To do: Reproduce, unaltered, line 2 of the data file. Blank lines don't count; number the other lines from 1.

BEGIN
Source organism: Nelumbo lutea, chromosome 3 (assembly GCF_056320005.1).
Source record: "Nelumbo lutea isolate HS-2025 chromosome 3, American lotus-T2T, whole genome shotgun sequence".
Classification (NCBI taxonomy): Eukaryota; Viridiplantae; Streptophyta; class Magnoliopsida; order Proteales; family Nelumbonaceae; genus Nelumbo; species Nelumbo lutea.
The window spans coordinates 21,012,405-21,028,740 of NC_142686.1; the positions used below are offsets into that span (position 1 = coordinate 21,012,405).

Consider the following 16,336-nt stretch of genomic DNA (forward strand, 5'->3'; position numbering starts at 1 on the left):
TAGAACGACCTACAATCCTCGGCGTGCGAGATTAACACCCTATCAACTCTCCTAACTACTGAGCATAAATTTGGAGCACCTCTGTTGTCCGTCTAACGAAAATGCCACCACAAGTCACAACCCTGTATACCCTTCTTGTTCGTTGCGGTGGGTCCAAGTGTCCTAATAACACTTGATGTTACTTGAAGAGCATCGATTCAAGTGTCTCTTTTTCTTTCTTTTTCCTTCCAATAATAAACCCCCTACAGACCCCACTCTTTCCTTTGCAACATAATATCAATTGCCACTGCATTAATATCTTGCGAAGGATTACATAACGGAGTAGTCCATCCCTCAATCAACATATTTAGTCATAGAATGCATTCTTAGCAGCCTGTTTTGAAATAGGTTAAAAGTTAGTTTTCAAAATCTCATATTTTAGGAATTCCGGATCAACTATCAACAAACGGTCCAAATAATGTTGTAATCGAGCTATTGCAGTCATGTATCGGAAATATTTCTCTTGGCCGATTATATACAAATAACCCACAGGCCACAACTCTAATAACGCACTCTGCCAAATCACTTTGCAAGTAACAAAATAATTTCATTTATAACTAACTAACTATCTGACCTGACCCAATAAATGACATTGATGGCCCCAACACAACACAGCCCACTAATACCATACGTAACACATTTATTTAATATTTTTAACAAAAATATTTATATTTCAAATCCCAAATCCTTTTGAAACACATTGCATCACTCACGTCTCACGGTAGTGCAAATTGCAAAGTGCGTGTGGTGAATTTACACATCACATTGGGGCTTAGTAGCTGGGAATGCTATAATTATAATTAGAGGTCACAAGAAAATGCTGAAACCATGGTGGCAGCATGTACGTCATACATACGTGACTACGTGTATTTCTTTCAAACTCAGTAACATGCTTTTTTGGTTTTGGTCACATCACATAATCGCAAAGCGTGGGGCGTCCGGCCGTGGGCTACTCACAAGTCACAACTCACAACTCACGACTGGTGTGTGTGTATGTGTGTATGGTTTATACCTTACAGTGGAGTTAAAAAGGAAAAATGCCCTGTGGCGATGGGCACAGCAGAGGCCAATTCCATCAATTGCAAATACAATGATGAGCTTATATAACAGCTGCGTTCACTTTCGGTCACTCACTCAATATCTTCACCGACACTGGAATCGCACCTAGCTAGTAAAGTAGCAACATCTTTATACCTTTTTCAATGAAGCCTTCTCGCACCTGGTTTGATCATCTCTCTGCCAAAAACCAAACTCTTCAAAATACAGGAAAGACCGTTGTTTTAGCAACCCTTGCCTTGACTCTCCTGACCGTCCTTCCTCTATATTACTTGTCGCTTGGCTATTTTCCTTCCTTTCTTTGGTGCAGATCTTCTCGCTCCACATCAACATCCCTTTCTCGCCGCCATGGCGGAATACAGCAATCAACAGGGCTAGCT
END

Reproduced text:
Source record: "Nelumbo lutea isolate HS-2025 chromosome 3, American lotus-T2T, whole genome shotgun sequence".